CoinEx Research: An introduction to common vulnerabilities and attacks in smart contracts
What Is a Smart Contract?
Ethereum has two common types of accounts: Externally Owned Accounts (EOA) and Smart Contract Accounts (SCA).
EOA are very similar to the electronic financial accounts we commonly use to store funds and interact with applications. For instance, users deposit fiat currency through PayPal and interact with various websites, stores, and apps for payments. DeFi miners usually store cryptos in their EOA, interact with DeFi dApps, and deposit funds into dApps for profits. Yet EOA have a feature that electronic financial accounts do not possess: users must have their control over EOA verified through ownership of private keys— not your keys, not your coins.
SCA are also an type of account that is essentially associated with a segment of executable bytecode (also known as a smart contract). The smart contract describes various business logic and serves as the backend for dApps. However, despite having more restrictions compared to traditional Turing complete development languages, quasi-Turing complete smart contracts have still been vulnerable to numerous attacks, dealing countless blows to the blockchain industry.
Common Smart Contract Attacks
1. Reentrancy Attack
The most common and notorious attack is the reentrancy attack, which was responsible for the Ethereum fork that led to the creation of Ethereum Classic. In 2016, hackers executed a reentrancy attack on The DAO contract, stealing 3,600,000 ETH valued at over $150 million at the time. This attack, occurring during Ethereum’s early stages, devastated the ecosystem and shattered investor confidence, ultimately leading to a fork.
Here’s an example to help you better understand the principle of the reentrancy attack. Bank B previously lent some money to Bank A. One day, Bank B initiates a transfer to Bank A, requesting the transfer of all the money back to Bank B. The normal path is as follows:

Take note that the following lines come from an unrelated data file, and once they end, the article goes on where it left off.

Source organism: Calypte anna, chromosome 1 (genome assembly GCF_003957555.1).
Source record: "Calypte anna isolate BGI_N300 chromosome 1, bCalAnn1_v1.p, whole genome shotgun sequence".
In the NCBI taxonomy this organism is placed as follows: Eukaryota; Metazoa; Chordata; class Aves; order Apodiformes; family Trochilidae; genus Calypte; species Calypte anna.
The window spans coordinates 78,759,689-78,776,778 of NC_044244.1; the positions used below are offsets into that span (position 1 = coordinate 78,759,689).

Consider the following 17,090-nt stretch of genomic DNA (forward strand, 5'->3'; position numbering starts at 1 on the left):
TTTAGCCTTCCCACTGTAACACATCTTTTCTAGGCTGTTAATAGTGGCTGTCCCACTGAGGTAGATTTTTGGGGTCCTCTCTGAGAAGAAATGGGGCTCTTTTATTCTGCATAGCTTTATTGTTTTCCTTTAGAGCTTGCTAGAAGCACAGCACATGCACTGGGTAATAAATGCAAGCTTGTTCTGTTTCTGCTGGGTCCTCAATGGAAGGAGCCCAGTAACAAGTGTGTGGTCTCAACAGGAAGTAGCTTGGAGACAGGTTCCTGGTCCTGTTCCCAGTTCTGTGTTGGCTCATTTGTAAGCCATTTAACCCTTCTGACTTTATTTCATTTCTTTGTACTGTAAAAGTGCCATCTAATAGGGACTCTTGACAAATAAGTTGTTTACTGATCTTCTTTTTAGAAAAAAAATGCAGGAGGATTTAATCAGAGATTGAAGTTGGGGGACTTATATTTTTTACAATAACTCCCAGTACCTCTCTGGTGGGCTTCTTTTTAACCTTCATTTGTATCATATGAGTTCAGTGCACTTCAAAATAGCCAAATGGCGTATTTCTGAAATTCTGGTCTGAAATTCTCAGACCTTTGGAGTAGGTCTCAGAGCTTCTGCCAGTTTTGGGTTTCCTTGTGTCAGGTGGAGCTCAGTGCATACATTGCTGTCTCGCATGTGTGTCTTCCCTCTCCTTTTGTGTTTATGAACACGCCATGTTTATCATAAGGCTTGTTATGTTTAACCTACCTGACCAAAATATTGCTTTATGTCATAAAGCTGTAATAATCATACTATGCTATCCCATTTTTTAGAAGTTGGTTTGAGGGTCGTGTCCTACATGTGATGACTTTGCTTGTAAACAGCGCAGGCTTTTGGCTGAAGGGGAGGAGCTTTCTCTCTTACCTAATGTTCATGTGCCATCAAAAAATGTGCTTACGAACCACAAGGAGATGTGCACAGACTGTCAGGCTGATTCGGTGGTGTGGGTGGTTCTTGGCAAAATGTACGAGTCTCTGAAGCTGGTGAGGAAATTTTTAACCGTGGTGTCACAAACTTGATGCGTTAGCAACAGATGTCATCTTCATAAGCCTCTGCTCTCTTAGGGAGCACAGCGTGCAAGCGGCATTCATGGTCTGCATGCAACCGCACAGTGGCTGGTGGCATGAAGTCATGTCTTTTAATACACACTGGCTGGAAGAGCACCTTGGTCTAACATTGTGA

Step 1: Bank B requests fund withdrawal
Step 2: Bank A transfers the funds to Bank B
Step 3: Bank A confirms the successful transfer to Bank B
Step 4: Bank A updates Bank B’s account balance.
However, if Bank B creates a loophole after Step 2 and continues to request all the money from Bank A without confirmation in Step 3, then the account balance of Bank A at Bank B will remain unchanged. This recursive call will empty all of Bank A’s assets.
Related Smart Contracts
Bank A’s contract includes two functions:
- deposit(): A deposit function that deposits money into Bank A and updates the user’s balance;
- withdraw(): A withdrawal function that allows users to withdraw all their funds from Bank A.
The attack contract of Bank B mainly involves a loop that triggers the receive() callback function, which in turn calls the withdraw() function of the Bank contract to drain the assets of Bank A through a sequence of 1 deposit, 1 withdrawal, and receive() callback function calls, and finally updates B’s balance in A. It includes two functions: